Diploma in Permaculture Design: Track 1


Students may choose to pursue either an applied degree or an academic degree program. The Diploma in Applied Permaculture Design (applied degree) focuses on field projects, while the Diploma in Permaculture Design (academic degree) focuses on research.

Diploma program based on a review of 2+ years of portfolio work post-PDC.

Track 1 is designed for students who have completed a 72-hour Permaculture Design Certificate Course recognized by Permaculture International College, and who already have 2+ years of experience in Permaculture Design.

Student will submit a portfolio of work already completed covering at least a 2-year period after completing a 72-hour Permaculture Design Certificate Course recognized by Permaculture International College.

Student may receive feedback and suggestions from their Diploma Tutor for adjusting/improving their portfolio if necessary.

Upon successful review of the student’s portfolio, the Diploma will be issued.

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The following fields have been the basis of diplomate work and advanced Permaculture education as directed by Bill Mollison since the early days of Permaculture. These descriptions outline the key areas that may be covered by degree students for applied or theoretical degrees. Applied degrees (i.e., Diploma in Applied Permaculture Design, Master of Applied Permaculture Design, Ph.D. in Applied Permaculture Design) are weighted to field projects.

1) Education: This includes leadership in on-the-ground training and education, special education, education via electronic media, or the development of educational aids.

2) Media: Many students are developing information systems based on film, photo libraries, print or electronic systems, and journalists. Authors producing a significant thesis or finding in any area of research indicated here may submit for a degree.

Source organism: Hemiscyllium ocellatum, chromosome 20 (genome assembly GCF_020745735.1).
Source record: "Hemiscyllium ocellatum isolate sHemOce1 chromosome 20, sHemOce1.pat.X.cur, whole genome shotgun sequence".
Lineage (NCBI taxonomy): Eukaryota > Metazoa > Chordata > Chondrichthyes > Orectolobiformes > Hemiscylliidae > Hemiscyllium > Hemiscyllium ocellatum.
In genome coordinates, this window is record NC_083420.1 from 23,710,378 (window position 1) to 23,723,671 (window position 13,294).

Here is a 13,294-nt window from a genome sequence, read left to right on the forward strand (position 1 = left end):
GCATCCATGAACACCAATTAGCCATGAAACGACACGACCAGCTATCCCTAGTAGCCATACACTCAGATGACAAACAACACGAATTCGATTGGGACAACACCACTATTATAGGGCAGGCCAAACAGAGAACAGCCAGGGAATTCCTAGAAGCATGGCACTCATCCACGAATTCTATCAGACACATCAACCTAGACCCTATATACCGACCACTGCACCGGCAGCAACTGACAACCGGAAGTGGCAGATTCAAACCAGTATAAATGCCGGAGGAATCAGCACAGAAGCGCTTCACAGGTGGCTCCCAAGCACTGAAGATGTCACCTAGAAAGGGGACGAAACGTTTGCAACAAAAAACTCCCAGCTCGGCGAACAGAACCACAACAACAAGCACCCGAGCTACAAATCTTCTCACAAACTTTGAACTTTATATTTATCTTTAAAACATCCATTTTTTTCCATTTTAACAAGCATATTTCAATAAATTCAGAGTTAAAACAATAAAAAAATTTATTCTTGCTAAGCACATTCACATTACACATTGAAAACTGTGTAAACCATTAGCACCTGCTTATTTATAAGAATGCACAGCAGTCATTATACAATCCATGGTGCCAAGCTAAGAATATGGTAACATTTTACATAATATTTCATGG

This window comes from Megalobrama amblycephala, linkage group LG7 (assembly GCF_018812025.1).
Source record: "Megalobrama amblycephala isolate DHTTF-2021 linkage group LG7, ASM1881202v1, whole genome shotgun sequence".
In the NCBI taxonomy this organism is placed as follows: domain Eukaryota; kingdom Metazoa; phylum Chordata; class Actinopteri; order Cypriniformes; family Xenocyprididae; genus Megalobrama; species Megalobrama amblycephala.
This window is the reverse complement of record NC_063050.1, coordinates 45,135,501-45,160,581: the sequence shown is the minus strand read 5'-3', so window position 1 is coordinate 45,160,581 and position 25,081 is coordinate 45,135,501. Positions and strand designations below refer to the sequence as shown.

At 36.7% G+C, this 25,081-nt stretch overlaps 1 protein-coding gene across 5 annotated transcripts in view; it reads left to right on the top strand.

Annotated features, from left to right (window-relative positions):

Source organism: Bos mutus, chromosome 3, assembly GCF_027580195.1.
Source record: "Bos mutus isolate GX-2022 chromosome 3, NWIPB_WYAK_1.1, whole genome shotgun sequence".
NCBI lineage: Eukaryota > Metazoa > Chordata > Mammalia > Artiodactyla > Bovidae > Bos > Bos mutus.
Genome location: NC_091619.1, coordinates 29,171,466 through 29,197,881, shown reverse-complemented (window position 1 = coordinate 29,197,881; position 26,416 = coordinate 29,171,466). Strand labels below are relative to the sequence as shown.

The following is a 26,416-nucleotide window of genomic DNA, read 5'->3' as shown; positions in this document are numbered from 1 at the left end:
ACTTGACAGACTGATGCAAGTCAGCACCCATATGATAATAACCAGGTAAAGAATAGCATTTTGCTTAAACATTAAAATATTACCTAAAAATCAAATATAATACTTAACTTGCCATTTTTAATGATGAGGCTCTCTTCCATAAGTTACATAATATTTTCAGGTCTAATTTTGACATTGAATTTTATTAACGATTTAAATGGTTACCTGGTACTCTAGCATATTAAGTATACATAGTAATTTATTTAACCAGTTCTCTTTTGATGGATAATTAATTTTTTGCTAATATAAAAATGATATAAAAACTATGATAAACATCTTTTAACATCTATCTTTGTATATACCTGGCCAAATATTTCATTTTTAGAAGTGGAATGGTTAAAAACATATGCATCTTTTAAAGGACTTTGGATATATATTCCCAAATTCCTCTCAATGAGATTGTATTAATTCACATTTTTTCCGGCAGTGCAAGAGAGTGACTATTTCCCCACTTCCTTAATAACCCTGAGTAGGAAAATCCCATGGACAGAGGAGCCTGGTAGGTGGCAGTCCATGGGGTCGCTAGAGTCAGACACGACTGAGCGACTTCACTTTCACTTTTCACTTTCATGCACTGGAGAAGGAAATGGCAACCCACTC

3) Site Development: This indicates work on a farm, homestead, or village over a long period, working to develop a Permaculture Design system, community facility or project.

4) Site Design: Planners and consultants for projects in Permaculture Design. People acting as consultants to a variety of projects, rural, urban, commercial, and industrial, may submit for applied degrees.

5) Community Services: For those devoting their time, often with great hardship, to populations in poverty, fourth world (tribal peoples), disadvantaged or aged groups, and to people in urban and rural poverty.

6) Finance, Business, and Economics: Developing and promoting local employment, development of worker’s cooperatives and other ethical business models, alternative legal incorporation strategies, charitable trust development, non-monetary exchange, local and alternative currencies, Ecological Economics (Bioregional and local economic planning), cash recycling in community, cooperative endeavors, models of small business and community development, and cost-benefit analyses of real projects, accounted for financially, socially, and environmentally.

7) Technical Development: People developing technical systems in transport, energy, processing systems, recycling, conservation systems, appropriate technologies and tools, computer-based applications, and efficient appliances.

8) Resource Development: Making supporting resources available via land banks, land trusts, plant or seed resources, livestock development, contract services, and other essential support systems.

9) Architecture and Building (i.e., Natural Building and Eco-Architecture): Completion of projects demonstrating low-cost, low-impact, and energy-efficient housing and special purpose buildings, or the design, planning, and construction of ecological villages, suburbs, intentional communities, or co-housing projects.

10) Research: A broad category, covering all Permaculture-related areas; a blend of the practical and theoretical is ideal.

Payment Plan

At Once, 6 installments

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